“typical government plan that will measure information and take a couple of years to gather by which time it will already be out of date. think about your connection speed 2 or 3 years ago, and think of a broadband plan made today and implemented 2 years from now based on it. by the time they use it they are 5 years out of date. fcc proves once again it isnt the agency for the job.”
Where are you so lucky to be living? My cable internet speed hasn’t really changed at all in a decade. Fuckin’ Comcast….
“think about your connection speed 2 or 3 years ago, and think of a broadband plan made today”
Odd, my connection speed today is exactly the same as 2 or 3 years ago…
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odd my connection speed in 3 years has gone from 3mbps to 25mbps. you guys live in the stone age.
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Maybe so, but the only way to fix it is to move. I can get a single cable modem provider (which is what I have), or any of a handful of DSL providers, all equally slow. I could get a faster cable service, but it rapidly becomes outrageously expensive, rather than just the very expensive it is now.
I don’t live in the big city, but I don’t live in the boonies, either.
One of the things about the Net is that it’s real good at doing things in real time.
So, while it may take a couple of years to get a critical mass of these metering routers deployed, what makes you say the data will be two years old? Are you suggesting these things will do their job, and then just shut off?
Au contraire, I think these things, over time, will show not just valuable “snapshot” data, but will be able to show trends over time.
The policy action may lag, but the data will be much improved. Why complain about ideas that offer big improvements?
Well, ah, no
There is lots wrong with your post.
First, it is simply not true that the “agency is populated exclusively with lawyers, politicians and revolving-door lobbyists.”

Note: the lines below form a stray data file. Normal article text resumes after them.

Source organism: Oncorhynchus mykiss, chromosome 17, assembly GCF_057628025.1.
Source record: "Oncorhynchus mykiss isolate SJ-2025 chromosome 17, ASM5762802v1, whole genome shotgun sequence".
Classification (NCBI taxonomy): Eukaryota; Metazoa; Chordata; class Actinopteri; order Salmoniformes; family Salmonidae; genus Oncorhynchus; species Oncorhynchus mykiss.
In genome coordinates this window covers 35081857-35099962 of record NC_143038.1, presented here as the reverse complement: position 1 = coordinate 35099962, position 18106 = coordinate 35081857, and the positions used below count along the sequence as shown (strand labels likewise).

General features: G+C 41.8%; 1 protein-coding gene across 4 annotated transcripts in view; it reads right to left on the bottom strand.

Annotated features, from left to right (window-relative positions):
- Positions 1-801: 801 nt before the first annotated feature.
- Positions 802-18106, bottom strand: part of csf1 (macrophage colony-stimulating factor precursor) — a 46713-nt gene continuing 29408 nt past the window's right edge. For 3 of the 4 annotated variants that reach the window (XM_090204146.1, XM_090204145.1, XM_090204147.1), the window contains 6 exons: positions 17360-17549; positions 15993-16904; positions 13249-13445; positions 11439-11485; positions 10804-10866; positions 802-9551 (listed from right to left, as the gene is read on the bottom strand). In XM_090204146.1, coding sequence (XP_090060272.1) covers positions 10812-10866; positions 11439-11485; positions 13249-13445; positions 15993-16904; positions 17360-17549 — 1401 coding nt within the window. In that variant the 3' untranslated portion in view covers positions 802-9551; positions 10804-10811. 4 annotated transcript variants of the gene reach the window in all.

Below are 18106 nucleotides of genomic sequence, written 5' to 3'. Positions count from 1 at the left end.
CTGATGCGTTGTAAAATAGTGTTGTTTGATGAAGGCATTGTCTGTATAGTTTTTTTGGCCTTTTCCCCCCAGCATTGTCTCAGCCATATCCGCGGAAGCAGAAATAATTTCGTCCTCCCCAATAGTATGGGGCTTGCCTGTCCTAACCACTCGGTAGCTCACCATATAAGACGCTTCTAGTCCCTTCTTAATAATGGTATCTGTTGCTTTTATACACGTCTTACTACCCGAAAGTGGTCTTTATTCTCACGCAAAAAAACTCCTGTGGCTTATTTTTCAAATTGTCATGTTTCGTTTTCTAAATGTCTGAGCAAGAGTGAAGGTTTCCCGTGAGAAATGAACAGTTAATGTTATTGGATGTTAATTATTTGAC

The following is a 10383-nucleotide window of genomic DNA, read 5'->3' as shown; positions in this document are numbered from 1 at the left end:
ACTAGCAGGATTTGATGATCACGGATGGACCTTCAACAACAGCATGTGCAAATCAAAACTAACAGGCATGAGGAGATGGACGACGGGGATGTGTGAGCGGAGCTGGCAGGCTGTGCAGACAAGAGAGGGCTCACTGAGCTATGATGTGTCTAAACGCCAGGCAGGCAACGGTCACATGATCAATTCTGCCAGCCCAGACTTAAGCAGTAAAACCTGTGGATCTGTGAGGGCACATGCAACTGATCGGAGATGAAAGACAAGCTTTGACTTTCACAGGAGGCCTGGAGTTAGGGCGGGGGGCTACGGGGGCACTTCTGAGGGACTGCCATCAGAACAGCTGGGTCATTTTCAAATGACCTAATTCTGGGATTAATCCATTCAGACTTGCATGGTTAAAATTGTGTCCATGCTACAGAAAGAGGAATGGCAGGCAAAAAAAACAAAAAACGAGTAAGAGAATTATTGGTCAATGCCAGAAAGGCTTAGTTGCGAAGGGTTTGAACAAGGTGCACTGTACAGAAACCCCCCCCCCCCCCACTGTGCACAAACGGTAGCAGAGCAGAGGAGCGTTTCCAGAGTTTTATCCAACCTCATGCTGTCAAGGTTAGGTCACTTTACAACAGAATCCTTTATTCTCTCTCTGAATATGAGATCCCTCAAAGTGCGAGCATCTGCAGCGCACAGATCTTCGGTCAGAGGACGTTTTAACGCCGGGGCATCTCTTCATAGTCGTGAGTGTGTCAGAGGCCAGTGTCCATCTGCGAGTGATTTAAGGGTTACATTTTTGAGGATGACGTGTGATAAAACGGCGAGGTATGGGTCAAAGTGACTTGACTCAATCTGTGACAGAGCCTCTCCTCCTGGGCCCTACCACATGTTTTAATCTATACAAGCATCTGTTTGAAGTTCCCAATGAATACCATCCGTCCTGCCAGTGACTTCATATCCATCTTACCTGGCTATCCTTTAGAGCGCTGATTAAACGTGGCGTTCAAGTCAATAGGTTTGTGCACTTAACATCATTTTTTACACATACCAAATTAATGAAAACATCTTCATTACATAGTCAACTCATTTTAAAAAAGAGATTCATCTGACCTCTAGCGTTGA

* Please see the Office of Engineering and Technology http://www.fcc.gov/oet/
* Please see the Chief Technologist Jon Peha
* Please see the Chief Economist Jon Baker
* Please See the Public Safety Bureau which is filled with engineers (when public safety was formed, a branch of the Office of Engineering and Technology went over to the public safety Bureau)
* Each Bureau Office has a chief economist. Each bureau offices has its own engineering / technologist staff.
The agency is a mixture of attorneys, economists, engineers / technologists – and support staff.
Finally, at a time when the FCC probably had the highest number of engineers by proportion – in the 1940s – the FCC pretty much caved to whatever the monopolist AT&T wanted. See Hush a Phone.
Okay, next “The majority of bad FCC policies are unsurprisingly driven by bad data” Well no. I mean not really, no.
Agency policy is driven by outcome driven politicos. The politicos come into the agency – as Martin did – with outcomes predetermined by who supported them during the election. Martin favored his patron saint – AT&T – and waged war against the cablecos. And as can be seen in the recent Comcast v FCC decision, it did not matter to Martin what the law was – it only mattered what his political agenda was. The fact that there was bad data was irrelevant because data was irrelevant. The only thing that was relevant was the political agenda of the politicos. So it wasnt that the policy was driven by bad data – it was driven by political agenda.
As for recent hope that the FCC will be more data oriented – that doesnt come from the engineers, technologies, economists, or attorneys. That comes from the new administration and from all the consultants hired from McKinsey.
Re: Well, ah, no
its what happens when mike suddenly decides to let all the third strings post. school must be out or something.
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You have a specific part of the post you’d like to discuss?
Re: Re: Re: Well, ah, no
Why in the world would you ask such a silly question?
Re: Re: Re:2 Well, ah, no
Yeah, I guess that was silly of me. 🙂
Re: Well, ah, no
Of course the agency employs engineers — and many of them have consistently complained that politics — not science — dictate agency direction. I was referring to Commissioners, and should have been more clear.
Semantics I think, but sure. Politics drives bad policy, obviously. But there are countless instances of farmed think tank science being used to prop up a generation of telco deregulation efforts.
Technically it was all driven by AT&T lobbyists — which extends above and beyond politics, regardless of party. I think we agree more than disagree.
One of my major concerns with the lack of competent engineering/scientific/technical expertise concerns the attempts to privatize the spectrum. In short, they are clueless. The RF spectrum, in short, is NOT constrained by “property boundaries”. However, the politicians, lawyers, and consultants, out of thin air (pun??), seem to believe they can define “property boundaries”.